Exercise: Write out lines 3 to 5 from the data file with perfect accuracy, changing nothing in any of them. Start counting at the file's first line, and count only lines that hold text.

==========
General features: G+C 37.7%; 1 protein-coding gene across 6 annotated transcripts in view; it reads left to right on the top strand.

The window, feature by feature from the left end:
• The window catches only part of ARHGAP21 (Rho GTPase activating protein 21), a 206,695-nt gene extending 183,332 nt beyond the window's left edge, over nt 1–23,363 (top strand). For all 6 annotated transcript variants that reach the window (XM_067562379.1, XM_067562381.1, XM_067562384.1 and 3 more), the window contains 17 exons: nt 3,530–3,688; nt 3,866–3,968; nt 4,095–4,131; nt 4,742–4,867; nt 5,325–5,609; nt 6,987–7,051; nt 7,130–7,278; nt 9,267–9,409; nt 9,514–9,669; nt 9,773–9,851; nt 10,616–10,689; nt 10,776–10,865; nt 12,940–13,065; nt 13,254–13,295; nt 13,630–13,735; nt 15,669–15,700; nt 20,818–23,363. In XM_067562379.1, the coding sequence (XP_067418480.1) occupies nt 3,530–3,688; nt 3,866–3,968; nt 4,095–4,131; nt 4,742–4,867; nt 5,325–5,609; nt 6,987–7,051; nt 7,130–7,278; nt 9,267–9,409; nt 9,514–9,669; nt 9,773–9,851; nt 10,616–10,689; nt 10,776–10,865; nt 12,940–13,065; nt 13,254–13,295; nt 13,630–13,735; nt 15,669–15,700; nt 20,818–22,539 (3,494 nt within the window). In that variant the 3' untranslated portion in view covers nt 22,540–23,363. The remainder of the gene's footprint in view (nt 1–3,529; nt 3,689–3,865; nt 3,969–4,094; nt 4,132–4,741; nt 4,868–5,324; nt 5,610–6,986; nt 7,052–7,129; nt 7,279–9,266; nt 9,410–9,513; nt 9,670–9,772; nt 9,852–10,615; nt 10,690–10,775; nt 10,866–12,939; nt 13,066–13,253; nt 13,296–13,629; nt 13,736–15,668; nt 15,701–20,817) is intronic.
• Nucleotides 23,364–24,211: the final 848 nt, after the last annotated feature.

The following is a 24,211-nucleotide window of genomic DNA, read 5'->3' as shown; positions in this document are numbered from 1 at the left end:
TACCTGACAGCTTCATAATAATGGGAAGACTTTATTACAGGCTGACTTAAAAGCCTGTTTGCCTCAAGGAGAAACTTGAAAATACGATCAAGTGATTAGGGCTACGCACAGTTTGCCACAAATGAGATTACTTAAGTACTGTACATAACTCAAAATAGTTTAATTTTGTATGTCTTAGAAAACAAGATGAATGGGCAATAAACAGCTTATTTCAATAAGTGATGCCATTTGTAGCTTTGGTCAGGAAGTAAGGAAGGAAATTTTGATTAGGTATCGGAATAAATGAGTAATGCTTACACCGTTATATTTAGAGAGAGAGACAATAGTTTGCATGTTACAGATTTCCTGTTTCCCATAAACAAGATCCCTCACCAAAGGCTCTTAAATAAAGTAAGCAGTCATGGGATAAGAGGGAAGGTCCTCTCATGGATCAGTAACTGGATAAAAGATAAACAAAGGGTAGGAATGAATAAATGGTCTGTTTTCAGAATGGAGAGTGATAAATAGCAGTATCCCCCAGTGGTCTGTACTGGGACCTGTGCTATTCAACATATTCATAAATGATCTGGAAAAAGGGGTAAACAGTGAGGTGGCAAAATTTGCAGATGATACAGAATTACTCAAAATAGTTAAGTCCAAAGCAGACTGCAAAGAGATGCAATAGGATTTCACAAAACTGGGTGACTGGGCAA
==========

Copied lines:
• The window catches only part of ARHGAP21 (Rho GTPase activating protein 21), a 206,695-nt gene extending 183,332 nt beyond the window's left edge, over nt 1–23,363 (top strand). For all 6 annotated transcript variants that reach the window (XM_067562379.1, XM_067562381.1, XM_067562384.1 and 3 more), the window contains 17 exons: nt 3,530–3,688; nt 3,866–3,968; nt 4,095–4,131; nt 4,742–4,867; nt 5,325–5,609; nt 6,987–7,051; nt 7,130–7,278; nt 9,267–9,409; nt 9,514–9,669; nt 9,773–9,851; nt 10,616–10,689; nt 10,776–10,865; nt 12,940–13,065; nt 13,254–13,295; nt 13,630–13,735; nt 15,669–15,700; nt 20,818–23,363. In XM_067562379.1, the coding sequence (XP_067418480.1) occupies nt 3,530–3,688; nt 3,866–3,968; nt 4,095–4,131; nt 4,742–4,867; nt 5,325–5,609; nt 6,987–7,051; nt 7,130–7,278; nt 9,267–9,409; nt 9,514–9,669; nt 9,773–9,851; nt 10,616–10,689; nt 10,776–10,865; nt 12,940–13,065; nt 13,254–13,295; nt 13,630–13,735; nt 15,669–15,700; nt 20,818–22,539 (3,494 nt within the window). In that variant the 3' untranslated portion in view covers nt 22,540–23,363. The remainder of the gene's footprint in view (nt 1–3,529; nt 3,689–3,865; nt 3,969–4,094; nt 4,132–4,741; nt 4,868–5,324; nt 5,610–6,986; nt 7,052–7,129; nt 7,279–9,266; nt 9,410–9,513; nt 9,670–9,772; nt 9,852–10,615; nt 10,690–10,775; nt 10,866–12,939; nt 13,066–13,253; nt 13,296–13,629; nt 13,736–15,668; nt 15,701–20,817) is intronic.
• Nucleotides 23,364–24,211: the final 848 nt, after the last annotated feature.

The following is a 24,211-nucleotide window of genomic DNA, read 5'->3' as shown; positions in this document are numbered from 1 at the left end: